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Mix Etiquette

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Mix Etiquette

Postby Dave B » Mon Jul 01, 2019 1:23 pm

So, over the weekend, in order to improve my mixing skills (and definitely not just to avoid the hoovering), I grabbed a multitrack project from a well known site and started to wade through it. There was a lot of stuff in there and most of it well played, but the drums .... they’d obviously been constructed using samples and some of it was gratingly out of time. I think I get what the guy was trying to do, but it was just not right.

This surprised me so I had a quick listen to some of the mixes on the site and they all had dodgy drums. It looks like the artist is a regular so I don’t know if some diplomacy was in play - and big props to the guy for putting something up. I don’t want to knock him, but I have a real issue with his track.

In the end, I figured that he will probably never hear my mix, so I’ve reverse engineered a midi version and will edit and tweak accordingly. But I am acutely aware that I am now not just mixing - I’m interfering with his track. I hope I’ll make it better, but I could also mortally offend the chap.

So, question: to those who mix for other people - do you mix what’s there? Tweak little hits? Chop in better bars? Replace wholesale?

And how do you handle the artist? Try and sneak it by? Do a fix version and then run it by them? Or be totally up front and risk causing offence?
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Re: Mix Etiquette

Postby CS70 » Mon Jul 01, 2019 1:27 pm

Dave B wrote:But I am acutely aware that I am now not just mixing - I’m interfering with his track.

Er.. what you mean with not mixing? :bouncy:
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Re: Mix Etiquette

Postby Jack Ruston » Mon Jul 01, 2019 1:49 pm

So it depends...

If the artist is relatively inexperienced, or has self-produced, it's your responsibility to raise any issues in the multitrack. Not to nit pick, or point out small things that you could just fix easily, but big issues with the production that you feel will greatly affect the resulting mix. Rhythm section timing certainly falls under that umbrella. The point is that the artist is hiring a mixer, because they want, and expect, a professional result. They don't necessarily know what part of that result is in the tracking and production, and what is really more of a mix issue. The lines do blur. Anyway, if you believe that the production is not able to support the artists expectation in terms of results, you have to raise this before you embark on a money spending endeavour for them.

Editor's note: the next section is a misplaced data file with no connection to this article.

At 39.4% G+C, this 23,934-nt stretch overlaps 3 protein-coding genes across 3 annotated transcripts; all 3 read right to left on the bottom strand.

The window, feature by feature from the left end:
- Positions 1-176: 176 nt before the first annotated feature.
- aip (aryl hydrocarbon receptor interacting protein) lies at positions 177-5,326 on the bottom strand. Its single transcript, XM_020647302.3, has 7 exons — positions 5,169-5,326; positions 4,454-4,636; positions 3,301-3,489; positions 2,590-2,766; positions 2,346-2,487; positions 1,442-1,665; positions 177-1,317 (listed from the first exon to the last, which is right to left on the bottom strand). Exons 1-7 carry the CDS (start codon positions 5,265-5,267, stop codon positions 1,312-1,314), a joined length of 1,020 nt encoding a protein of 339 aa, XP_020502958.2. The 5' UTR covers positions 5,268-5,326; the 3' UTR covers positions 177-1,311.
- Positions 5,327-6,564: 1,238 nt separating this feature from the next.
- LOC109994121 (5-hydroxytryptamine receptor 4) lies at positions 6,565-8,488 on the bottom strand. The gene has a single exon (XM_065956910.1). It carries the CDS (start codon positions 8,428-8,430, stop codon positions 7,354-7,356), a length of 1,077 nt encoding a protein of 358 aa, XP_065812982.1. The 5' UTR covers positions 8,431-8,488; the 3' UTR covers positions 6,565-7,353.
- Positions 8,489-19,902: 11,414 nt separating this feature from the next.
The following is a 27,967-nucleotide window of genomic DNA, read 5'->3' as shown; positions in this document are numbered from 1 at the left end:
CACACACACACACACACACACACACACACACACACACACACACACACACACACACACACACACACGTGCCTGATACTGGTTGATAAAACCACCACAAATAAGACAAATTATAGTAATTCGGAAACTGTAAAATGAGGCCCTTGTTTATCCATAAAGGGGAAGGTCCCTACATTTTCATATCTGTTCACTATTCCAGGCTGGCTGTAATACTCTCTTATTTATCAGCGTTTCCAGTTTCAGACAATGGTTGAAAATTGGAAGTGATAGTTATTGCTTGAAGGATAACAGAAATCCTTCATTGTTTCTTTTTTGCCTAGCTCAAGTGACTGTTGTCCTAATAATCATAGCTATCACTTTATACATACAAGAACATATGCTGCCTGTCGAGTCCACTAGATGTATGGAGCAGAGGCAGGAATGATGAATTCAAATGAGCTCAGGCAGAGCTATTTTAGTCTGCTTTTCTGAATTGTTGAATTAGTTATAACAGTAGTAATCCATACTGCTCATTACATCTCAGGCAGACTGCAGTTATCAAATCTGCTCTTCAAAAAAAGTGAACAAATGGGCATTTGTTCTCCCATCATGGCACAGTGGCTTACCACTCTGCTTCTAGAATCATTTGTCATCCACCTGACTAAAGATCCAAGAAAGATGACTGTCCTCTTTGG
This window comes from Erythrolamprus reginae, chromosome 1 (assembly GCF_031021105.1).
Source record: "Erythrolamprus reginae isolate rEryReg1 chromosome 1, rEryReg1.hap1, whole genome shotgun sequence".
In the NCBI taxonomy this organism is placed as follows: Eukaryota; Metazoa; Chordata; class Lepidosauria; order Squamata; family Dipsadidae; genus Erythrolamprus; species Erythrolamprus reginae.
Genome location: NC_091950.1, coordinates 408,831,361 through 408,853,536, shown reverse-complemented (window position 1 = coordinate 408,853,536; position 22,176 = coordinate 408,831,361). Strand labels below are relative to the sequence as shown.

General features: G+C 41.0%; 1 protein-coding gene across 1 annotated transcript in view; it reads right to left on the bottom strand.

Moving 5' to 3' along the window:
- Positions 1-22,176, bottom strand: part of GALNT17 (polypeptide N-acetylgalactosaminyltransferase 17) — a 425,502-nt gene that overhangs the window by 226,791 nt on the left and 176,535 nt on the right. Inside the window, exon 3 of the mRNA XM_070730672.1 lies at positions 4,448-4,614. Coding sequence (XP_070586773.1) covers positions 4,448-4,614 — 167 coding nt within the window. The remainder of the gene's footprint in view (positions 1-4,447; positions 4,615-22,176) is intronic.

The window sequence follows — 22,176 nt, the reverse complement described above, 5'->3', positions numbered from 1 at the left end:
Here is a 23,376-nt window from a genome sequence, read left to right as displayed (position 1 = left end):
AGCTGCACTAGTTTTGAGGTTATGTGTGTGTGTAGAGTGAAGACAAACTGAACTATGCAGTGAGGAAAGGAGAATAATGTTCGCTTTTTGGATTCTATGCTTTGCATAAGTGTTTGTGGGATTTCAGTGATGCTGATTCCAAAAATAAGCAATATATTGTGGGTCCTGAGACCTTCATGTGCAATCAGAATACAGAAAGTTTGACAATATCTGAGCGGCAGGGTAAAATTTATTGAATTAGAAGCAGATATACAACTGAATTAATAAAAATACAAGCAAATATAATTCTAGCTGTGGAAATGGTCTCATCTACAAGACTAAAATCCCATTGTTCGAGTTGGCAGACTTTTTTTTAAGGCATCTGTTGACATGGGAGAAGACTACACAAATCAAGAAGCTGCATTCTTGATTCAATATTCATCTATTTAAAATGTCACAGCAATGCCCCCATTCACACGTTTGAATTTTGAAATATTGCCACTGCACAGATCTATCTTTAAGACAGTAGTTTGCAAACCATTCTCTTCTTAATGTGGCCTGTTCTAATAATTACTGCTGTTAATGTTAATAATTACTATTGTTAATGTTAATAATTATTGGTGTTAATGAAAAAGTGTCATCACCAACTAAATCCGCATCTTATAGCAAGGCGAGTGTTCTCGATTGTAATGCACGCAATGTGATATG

Now, obviously they can then say 'no no, it's ok, I know it's wonky but I like it' in which case crack on. They now can't claim to dislike the mix because of the timing, but you might need to express the sentiment that if the timing is off, the punch and impact of the mix might be reduced. The impact of the vocal might be lessened by distracting things happening in the rhythm section. It's a problem.

Either way, you put them in the picture, and let them decide- fix the production, leave it, let you fix it.

If, on the other hand, you're mixing tracks for big names, with professionals involved already, assume that those decisions are deliberate, provided you can clearly hear them in the provided rough mix. If it sounds like the parts in the multi are not the same as the rough, raise it...it might be that there's been a mistake somewhere. Otherwise assume that they know what they want, and politically avoid questioning those decisions.
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Re: Mix Etiquette

Postby Eddy Deegan » Tue Jul 02, 2019 9:27 am

If the result is for anything other than private listening then unless there is guidance on the original site regarding what you can/can't do with the project I would ask if they have any objection to you modifying the material.

You don't have to mention the drums up front but once you've rendered a version which improves them to your ears if you send them a link they'll probably hear that improvement for themselves. There's nothing stopping you from putting together a few bullet-points on what you changed and why and sending them that info either.

I've recently been in touch with someone about one of my tracks being remixed and they asked me whether I would prefer them to keep the original 'as is' in terms of content or whether I was open to them applying some additional creativity to it, which I found quite thoughtful of them.

If it's for private purposes only, I'd probably not bother asking as they (or anyone else) will not hear the result but if you're going to put the result online somewhere like SoundCloud then I'd certainly seek their approval.

Similarly, on the rare occasions I do a cover or re-interpretation of someone else's work I always ask. So far I've never had a refusal and generally people seem to be quite pleased that someone else is interested enough in their work to want to spend time on it.
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